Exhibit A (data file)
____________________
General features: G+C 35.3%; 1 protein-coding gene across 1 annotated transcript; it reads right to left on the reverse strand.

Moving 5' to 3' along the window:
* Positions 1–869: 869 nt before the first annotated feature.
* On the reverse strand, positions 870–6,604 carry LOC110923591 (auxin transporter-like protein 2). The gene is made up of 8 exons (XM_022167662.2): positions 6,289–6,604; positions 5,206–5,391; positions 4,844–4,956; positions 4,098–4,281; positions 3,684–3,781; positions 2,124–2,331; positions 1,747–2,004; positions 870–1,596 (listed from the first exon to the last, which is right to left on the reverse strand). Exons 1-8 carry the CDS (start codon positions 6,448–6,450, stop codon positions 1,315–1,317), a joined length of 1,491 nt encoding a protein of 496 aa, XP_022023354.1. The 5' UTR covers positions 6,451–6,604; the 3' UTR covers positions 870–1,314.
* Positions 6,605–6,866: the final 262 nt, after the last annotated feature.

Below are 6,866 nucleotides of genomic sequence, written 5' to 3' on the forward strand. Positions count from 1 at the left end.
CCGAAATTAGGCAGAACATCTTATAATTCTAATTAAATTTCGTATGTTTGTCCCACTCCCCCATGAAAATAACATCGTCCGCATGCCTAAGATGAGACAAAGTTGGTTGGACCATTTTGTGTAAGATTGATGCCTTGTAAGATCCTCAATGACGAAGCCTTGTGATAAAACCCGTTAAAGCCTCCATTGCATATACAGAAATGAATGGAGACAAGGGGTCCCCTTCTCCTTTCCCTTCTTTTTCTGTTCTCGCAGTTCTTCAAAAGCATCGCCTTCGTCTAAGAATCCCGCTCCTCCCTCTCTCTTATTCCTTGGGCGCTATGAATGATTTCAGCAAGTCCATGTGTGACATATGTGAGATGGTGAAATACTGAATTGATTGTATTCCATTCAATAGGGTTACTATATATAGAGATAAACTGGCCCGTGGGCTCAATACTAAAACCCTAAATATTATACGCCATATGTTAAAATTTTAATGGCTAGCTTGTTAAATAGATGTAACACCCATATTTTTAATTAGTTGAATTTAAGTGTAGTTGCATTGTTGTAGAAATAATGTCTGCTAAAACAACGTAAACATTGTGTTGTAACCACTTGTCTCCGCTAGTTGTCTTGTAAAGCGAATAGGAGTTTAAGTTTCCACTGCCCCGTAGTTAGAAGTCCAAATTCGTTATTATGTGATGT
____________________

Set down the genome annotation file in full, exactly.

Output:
General features: G+C 35.3%; 1 protein-coding gene across 1 annotated transcript; it reads right to left on the reverse strand.

Moving 5' to 3' along the window:
* Positions 1–869: 869 nt before the first annotated feature.
* On the reverse strand, positions 870–6,604 carry LOC110923591 (auxin transporter-like protein 2). The gene is made up of 8 exons (XM_022167662.2): positions 6,289–6,604; positions 5,206–5,391; positions 4,844–4,956; positions 4,098–4,281; positions 3,684–3,781; positions 2,124–2,331; positions 1,747–2,004; positions 870–1,596 (listed from the first exon to the last, which is right to left on the reverse strand). Exons 1-8 carry the CDS (start codon positions 6,448–6,450, stop codon positions 1,315–1,317), a joined length of 1,491 nt encoding a protein of 496 aa, XP_022023354.1. The 5' UTR covers positions 6,451–6,604; the 3' UTR covers positions 870–1,314.
* Positions 6,605–6,866: the final 262 nt, after the last annotated feature.

Below are 6,866 nucleotides of genomic sequence, written 5' to 3' on the forward strand. Positions count from 1 at the left end.
CCGAAATTAGGCAGAACATCTTATAATTCTAATTAAATTTCGTATGTTTGTCCCACTCCCCCATGAAAATAACATCGTCCGCATGCCTAAGATGAGACAAAGTTGGTTGGACCATTTTGTGTAAGATTGATGCCTTGTAAGATCCTCAATGACGAAGCCTTGTGATAAAACCCGTTAAAGCCTCCATTGCATATACAGAAATGAATGGAGACAAGGGGTCCCCTTCTCCTTTCCCTTCTTTTTCTGTTCTCGCAGTTCTTCAAAAGCATCGCCTTCGTCTAAGAATCCCGCTCCTCCCTCTCTCTTATTCCTTGGGCGCTATGAATGATTTCAGCAAGTCCATGTGTGACATATGTGAGATGGTGAAATACTGAATTGATTGTATTCCATTCAATAGGGTTACTATATATAGAGATAAACTGGCCCGTGGGCTCAATACTAAAACCCTAAATATTATACGCCATATGTTAAAATTTTAATGGCTAGCTTGTTAAATAGATGTAACACCCATATTTTTAATTAGTTGAATTTAAGTGTAGTTGCATTGTTGTAGAAATAATGTCTGCTAAAACAACGTAAACATTGTGTTGTAACCACTTGTCTCCGCTAGTTGTCTTGTAAAGCGAATAGGAGTTTAAGTTTCCACTGCCCCGTAGTTAGAAGTCCAAATTCGTTATTATGTGATGT